In “Stay With Me” New York artist Ayana M. Evans presents a challenge to herself and to her audience, as they watch her perform a series of jumping jacks in high heels for over 2 hours.
“‘Stay With Me’ is a political statement about women, our bodies, our struggle to look good even under pressure.”
“There is a lot in the piece about body image, specifically the black woman’s body, specifically since I am the one performing it and perseverance is also an obvious theme,” says Evans. “Unintentionally this piece reflects community because it always leads to the audience cheering me on at the end. Both times I’ve done it audience members even jump with me at some points to encourage me. People want to see you succeed that is the best part of this work for me.”
[Ayana Evans performs at El Museo del Barrio.]
This isn’t the first time Evans, has tackled the subject of the black female body in the public sphere. In her 2012 project, “Operation Catsuit,” she navigated several galleries and museums of New York City, while wearing a bright yellow catsuit. A collaborator secretly filmed the reactions of the art goers around her, many of whom pointed and laughed and even secretly photographed her, often taking care to get a good shot of her hips and rear. The piece sparked mixed, but visceral reactions from internet commenters.
“The audacity of these people taking pictures or her without her consent. This video is so upsetting to me,” wrote one viewer.
“Physically, you looked very impressive. Although extremely risky wearing that outfit in a much conservative environment, but I commend your courage and determination of doing that project,” wrote another.
Evans has performed “Stay With Me” in both public and gallery spaces. Due to her candor, the piece seems to straddle a line between private and public, inviting interaction in both realms.
“In a gallery you are shut away from the public, but there are things you can do to break that barrier.”
“Usually when I perform in a gallery I have some level of audience participation involved,” says Evans. “For example, I performed a few weeks ago at Grace Exhibition Space in BK. I did jumping jacks upstairs and then ran down a flight of stairs to the laundromat across the street and repeated jumping jacks there. That gallery has a huge bay window facing the laundromat that made it easy for the gallery patrons to watch everything. I gave audience members the option of coming with me (meaning literally running and jumping with me) or they could watch. Leaving the gallery and becoming immersed in the piece changed the dynamic of the piece. I also recently had a gallery show on Bowery at Gallery Sensei and there I began at the back of the space and moved forward to perform in the bathrooms, the main gallery, the front sidewalk, and then the middle of the street. That time I carried swung a chair and interspersed those actions with chair dip exercises the whole time. The audience followed me outside. The piece moved from private to public.”
[Ayana Evans performs at the Rapid Pulse International Performance Art Festival, images by Michael Bridges and Giana Marie Gambino.]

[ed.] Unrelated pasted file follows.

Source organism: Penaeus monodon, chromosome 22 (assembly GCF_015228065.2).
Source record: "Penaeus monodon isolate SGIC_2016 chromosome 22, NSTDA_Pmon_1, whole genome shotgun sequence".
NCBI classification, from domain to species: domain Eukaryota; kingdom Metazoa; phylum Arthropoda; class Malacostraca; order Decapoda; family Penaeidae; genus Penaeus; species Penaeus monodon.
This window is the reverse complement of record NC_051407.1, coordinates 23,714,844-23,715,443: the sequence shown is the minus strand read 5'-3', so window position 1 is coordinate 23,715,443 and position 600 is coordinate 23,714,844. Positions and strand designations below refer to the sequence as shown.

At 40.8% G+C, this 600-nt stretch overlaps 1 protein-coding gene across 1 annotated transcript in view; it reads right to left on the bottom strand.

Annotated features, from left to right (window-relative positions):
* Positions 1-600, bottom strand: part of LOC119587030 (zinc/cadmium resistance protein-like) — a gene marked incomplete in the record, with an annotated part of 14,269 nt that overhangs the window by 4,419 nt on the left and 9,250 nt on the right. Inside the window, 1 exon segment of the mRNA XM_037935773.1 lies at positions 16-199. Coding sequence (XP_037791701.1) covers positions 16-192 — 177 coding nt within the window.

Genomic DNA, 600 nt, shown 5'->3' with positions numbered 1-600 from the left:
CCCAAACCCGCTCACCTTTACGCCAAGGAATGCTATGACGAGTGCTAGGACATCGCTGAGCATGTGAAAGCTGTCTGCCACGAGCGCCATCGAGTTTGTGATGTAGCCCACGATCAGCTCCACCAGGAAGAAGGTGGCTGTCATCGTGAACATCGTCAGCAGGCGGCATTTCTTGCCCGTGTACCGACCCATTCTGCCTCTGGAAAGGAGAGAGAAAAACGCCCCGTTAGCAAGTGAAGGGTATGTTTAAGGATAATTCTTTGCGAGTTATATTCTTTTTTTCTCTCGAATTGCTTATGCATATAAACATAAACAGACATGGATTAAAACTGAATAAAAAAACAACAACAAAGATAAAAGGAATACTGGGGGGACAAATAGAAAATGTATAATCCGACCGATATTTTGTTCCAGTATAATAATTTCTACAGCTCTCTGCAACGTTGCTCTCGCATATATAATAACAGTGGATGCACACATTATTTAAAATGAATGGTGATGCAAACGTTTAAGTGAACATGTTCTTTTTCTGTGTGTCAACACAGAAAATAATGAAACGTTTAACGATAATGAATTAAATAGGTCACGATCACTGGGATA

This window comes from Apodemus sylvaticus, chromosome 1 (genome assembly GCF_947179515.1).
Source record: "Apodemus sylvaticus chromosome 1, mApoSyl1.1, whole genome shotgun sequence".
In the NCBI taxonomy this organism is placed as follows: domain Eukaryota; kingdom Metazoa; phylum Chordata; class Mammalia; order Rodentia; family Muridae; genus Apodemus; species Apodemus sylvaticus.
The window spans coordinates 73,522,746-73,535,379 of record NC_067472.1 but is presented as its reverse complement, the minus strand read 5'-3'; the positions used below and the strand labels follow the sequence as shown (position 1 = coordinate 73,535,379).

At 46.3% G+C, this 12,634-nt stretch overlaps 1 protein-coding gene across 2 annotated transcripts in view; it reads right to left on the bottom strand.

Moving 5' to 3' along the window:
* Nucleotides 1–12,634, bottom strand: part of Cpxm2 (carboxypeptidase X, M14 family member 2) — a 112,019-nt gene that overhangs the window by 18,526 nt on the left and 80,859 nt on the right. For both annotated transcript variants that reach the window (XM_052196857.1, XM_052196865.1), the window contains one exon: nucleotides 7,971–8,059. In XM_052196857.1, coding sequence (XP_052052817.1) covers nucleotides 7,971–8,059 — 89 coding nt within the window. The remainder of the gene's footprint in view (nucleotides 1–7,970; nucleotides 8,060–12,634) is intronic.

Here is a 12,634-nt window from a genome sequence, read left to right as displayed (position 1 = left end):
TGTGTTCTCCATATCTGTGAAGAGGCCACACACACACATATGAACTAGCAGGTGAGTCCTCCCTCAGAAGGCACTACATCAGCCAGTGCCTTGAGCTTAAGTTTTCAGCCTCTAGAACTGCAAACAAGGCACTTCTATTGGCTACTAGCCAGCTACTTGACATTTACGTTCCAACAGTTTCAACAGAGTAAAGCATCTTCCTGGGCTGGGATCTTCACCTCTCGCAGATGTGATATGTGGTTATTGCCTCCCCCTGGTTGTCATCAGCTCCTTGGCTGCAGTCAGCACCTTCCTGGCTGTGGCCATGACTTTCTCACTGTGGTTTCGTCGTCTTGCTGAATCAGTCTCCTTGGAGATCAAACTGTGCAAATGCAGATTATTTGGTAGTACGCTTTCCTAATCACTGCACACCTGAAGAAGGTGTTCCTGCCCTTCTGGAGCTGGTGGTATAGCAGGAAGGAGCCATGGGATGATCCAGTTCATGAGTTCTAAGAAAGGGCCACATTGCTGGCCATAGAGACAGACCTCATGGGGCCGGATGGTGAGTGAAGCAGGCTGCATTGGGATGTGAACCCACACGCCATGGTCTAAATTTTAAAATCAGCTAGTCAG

This past weekend, Evans took “Stay With Me” to Brooklyn’s Five Myles Gallery. She performed on the sidewalk directly outside the space, as part of a group show, #BlackGirlLit.
#BlackGirlLit features a series of performance pieces by black women artists. Organized by curator, artist, and performer Dell M. Hamilton, the show brings together pieces that work within the feminist/womanist framework of authors like Toni Morrison.
[Clockwise from Top Left: Tsedaye Makonnen performs “We Was Girls Together,” Dell M. Hamilton performs “Blues/Blank/Black,” a shot of Helina Metaferia’s “Slow Dirt” via @DellMHamilton.]
Undeterred by the cold and rain, Evans performed “Stay With Me” outside as other artists continued inside. The audience would move between the two spaces taking in different levels of intensity.
Occasionally, passersby would pause and curiously stare at Evans before continuing on their way. A few even returned later on to take in the show and chat. As Five Myles is located on a partially residential street, she spotted a few onlookers taking snapshots from their apartment windows.
Evans, who is also a fashion designer, makes it a point to perform in a dress and heels.
“Sportswear makes it basic. This isn’t basic. This is formal. You’re presenting yourself,” says Evans, answering an audience question as Drake plays in the background.
When asked if her fashion and art careers inform each other, Evans had this to say:
“I definitely think my background in fashion influences my art career! It literally reflects in the way that I think of dressing myself for openings and performances. But it also is in my approach to promotion and networking in art. The ideal of mass appeal is more respected in fashion. I think my mindset is to respect mass appeal in my art as well. I think that’s part of why I enjoy posting on YouTube, performing in public, and pop culture references.”
“The funny thing is I think hierarchy is more strongly engraved in fashion so some of the same networking moves that may not work as quickly in fashion are brilliant door openers in art.”
The Chicago native, who is a big fan of hometown star Common, manages to keep her energy up to a playlist that mixes Hip-hop, R&B pop hits, and several slow jams.
Evans works with a trainer to prepare for the performance and her post-show rituals include delicious foods and hot baths.
“My knees can only take doing this once a year. I think I will only perform this piece twice more in my entire life,” she says.
Her engaging personality and magnetic energy draws viewers in, in such a manner, that I too felt a need to decompress after watching her. Whether you stayed with Evans or not, you definitely took a piece of her performance with you.